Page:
The trend at Wal-Mart and other retailers toward sustainable or environmental marketing of fabric and apparel might have presented Cotton Incorporated with a challenging public relations battle 10 or 15 years ago. But today, the organization, as well as the National Cotton Council and the Cotton Board, are welcoming the opportunity to discuss sustainability with anybody who’ll listen.
One reason for their enthusiasm are developments in the cotton industry that they say prove that conventionally-grown cotton is the sustainable and environmental fiber in the world today – not organic cotton, and certainly not polyester fiber.
Cotton industry leaders such as Berrye Worsham, president and CEO of Cotton Incorporated and William Crawford, president and CEO of the Cotton Board, say importers and retailers they deal with every day are increasingly hungry for information on environmental issues and sustainability.
“It’s quite possible that environmentally-related issues could make their way into the consumer market as part of the buying decision,” said Worsham. “We definitely don’t want this to be a negative for cotton.”
Retailers are also vulnerable to incorrect information, another good reason to talk cotton with them, according to Worsham. As an example, he pointed to a recent Wal-Mart internal publication which implied that organically-grown cotton saves nearly 1 ton of pesticides from being applied per acre. Worsham plans to meet with Wal-Mart, “and we will respectfully challenge the assertions made. I don’t think they deliberately distorted the figures but those are the kinds of statements that have become accepted ‘facts.’”
The U.S. cotton industry is not out to slam organically-grown cotton as a niche market, according to Crawford. “We’re just trying to establish the facts between organic versus conventional production.”
The cotton industry plans to convince retailers, importers and brand-name companies that conventionally-grown cotton has what it takes to sway the environmentally-conscious buyer, who might very well be confused by what sustainability means.
As for the cotton industry, “Sustainable production must supply the world’s demand for natural fiber and food tomorrow,” Worsham said. “It must maintain environmental quality and the natural resource base upon which the agricultural economy depends. It must sustain the economic viability of farm operations.
“People who want to grow cotton organically, that’s great. The reality is that demand for fiber grows by 9 million bale equivalents per year, worldwide. That’s either going to be supplied by conventional cotton’s best management practices, or it’s going to be produced in a factory.”
The message that the cotton industry will take to retailers will also focus on improvements in conventionally-grown cotton’s so-called environmental footprint, which incorporates the number of applications of pesticides, toxicity and persistence in the environment for chemicals used in a specific crop. “From 1996 to 2004, there has been a 17 percent reduction in the environmental footprint of cotton,” said Roy Cantrell, Cotton Incorporated vice president, breeding, genetics and biotechnology.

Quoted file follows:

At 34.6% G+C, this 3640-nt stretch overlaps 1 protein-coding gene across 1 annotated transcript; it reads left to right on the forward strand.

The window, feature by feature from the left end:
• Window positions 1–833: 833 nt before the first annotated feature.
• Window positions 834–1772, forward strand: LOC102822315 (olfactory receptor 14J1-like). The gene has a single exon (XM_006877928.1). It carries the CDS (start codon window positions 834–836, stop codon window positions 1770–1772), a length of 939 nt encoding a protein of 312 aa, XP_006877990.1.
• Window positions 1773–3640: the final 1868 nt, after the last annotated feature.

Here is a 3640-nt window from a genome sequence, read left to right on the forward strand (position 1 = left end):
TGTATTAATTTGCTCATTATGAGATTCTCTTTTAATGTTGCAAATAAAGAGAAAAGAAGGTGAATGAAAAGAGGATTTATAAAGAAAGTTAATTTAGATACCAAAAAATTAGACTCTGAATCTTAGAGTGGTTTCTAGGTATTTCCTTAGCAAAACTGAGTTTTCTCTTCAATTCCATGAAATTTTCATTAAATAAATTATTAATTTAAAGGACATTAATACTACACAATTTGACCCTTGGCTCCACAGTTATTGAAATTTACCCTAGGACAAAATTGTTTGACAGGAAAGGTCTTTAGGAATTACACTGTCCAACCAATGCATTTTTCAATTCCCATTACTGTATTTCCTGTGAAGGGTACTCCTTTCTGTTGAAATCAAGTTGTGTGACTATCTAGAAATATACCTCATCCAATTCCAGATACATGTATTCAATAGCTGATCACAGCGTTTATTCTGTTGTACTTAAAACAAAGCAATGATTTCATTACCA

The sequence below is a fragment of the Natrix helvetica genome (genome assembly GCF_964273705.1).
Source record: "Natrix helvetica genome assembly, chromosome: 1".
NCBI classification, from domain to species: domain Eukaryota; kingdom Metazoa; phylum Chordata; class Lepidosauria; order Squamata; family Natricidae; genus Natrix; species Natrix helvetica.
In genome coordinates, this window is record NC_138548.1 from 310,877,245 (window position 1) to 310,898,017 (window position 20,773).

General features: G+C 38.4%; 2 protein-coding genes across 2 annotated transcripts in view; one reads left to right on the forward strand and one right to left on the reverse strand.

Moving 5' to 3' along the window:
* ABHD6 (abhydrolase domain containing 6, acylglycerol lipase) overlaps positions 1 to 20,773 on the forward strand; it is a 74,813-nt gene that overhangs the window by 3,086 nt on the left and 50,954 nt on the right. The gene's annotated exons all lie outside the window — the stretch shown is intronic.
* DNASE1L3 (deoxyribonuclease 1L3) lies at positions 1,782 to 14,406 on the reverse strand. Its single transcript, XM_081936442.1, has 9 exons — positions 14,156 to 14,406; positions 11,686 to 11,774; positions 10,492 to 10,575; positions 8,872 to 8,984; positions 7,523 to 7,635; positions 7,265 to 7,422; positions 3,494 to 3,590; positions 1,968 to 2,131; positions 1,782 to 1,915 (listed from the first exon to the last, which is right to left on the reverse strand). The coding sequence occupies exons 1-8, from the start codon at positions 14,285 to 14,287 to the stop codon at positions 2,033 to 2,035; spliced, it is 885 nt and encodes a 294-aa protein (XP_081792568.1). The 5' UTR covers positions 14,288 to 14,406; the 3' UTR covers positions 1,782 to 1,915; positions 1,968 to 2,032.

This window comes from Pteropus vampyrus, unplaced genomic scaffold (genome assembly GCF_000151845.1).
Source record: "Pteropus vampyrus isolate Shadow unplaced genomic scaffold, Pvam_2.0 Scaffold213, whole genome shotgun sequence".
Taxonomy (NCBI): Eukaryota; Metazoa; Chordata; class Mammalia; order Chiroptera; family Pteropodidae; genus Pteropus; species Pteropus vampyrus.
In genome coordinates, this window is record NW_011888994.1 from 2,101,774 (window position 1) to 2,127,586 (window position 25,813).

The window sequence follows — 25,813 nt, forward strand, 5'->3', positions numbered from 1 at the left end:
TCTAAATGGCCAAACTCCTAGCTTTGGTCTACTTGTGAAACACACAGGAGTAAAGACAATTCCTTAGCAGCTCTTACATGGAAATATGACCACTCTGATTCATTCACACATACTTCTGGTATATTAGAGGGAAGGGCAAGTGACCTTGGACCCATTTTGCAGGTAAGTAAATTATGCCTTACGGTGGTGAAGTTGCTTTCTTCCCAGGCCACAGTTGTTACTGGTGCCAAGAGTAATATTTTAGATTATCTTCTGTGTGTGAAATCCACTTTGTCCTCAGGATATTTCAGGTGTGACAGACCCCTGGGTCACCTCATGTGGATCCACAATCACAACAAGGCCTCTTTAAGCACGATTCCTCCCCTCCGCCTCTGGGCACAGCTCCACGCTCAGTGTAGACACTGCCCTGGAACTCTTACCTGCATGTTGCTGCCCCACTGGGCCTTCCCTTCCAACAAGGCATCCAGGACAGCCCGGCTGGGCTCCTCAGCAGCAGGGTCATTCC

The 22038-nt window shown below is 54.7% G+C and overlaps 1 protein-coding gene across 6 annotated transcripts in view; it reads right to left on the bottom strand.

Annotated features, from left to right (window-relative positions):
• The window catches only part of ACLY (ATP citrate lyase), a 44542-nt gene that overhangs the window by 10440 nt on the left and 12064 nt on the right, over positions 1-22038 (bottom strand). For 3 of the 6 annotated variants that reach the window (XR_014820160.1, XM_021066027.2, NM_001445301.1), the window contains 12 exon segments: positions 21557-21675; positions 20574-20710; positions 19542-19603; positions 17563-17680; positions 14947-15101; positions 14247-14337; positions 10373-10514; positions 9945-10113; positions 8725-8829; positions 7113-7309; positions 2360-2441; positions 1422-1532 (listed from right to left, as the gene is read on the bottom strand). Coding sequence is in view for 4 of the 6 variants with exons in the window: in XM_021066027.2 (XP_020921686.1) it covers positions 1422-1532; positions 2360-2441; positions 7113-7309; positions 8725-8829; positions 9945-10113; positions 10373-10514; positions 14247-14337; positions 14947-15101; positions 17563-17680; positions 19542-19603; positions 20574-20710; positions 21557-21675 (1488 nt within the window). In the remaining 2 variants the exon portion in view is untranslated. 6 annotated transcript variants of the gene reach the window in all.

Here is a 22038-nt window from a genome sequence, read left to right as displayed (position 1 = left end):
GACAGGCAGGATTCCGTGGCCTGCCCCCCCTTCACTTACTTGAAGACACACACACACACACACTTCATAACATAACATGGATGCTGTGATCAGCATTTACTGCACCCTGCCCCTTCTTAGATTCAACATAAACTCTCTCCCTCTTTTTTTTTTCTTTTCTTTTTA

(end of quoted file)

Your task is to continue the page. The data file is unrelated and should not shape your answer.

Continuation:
“During that same eight-year period, yields per ace went up 25 percent. So at the same time we’re reducing the environmental footprint, yield is actually going up. So we have some outstanding data and a good story to tell.”
Using less land to produce more cotton is another environmental benefit, one that organic cotton has difficulty claiming. “In 1926, 17.9 million bales of cotton were produced on 44.6 million acres,” noted Cantrell. “In 2004, 23.2 million bales were produced on 13.7 million acres. With modern technology at least 30 million acres can be dedicated to other uses, in the United States alone. In many cases, it’s being converted to non-agricultural uses.
“We also see this trend being adopted globally. There are only 85 million to 90 million acres of land globally that can be devoted to cotton production, and we just don’t see acreage increasing dramatically. So to meet the growing demand for cotton, we have to increase the productivity per acre and do it in such a way that protects the environment.”
Meanwhile, in 2004, conventional cotton averaged 850 pounds of lint per acre compared to a little less than 600 pounds for organic cotton.
Using these numbers, converting conventional cotton to organic cotton would require an additional 6 million acres of land to sustain current demand in the United States and 30 million worldwide. “A production system is not sustainable if it requires significantly more land,” noted Worsham.
“Sustainability is a way to look to the future, to be proactive,” Cantrell said. “It’s not being negative or defensive. It’s something we’re already doing, but sometimes we’re not getting credit for it.”
Cantrell noted that the average number of insecticides applied to the crop has dropped over 50 percent Beltwide due to the adoption of GMO technologies, integrated pest management, careful scouting and monitoring of thresholds.
The cotton industry has also seen positive trends in water usage. “We have seen a 45 percent improvement in water use efficiency in the last decade, thanks to modern irrigation technology, higher-yielding varieties and smarter methods of supplemental irrigation.
“One of the most significant changes we’ve seen in terms of the environment is the adoption of conservation tillage. We have data to show that over 60 percent of the U.S. acreage is in some form of conservation tillage. This reduces fuel use and soil loss due to erosion. It’s great for habitat and wildlife. All this integrates into a very positive environmental message.”
The application of modern technology has also lead to a dramatic reduction in insecticide applications for U.S. cotton, dropping from an average of 5.5 per acre in 1986-1989 to less than three applications in 2000-2004.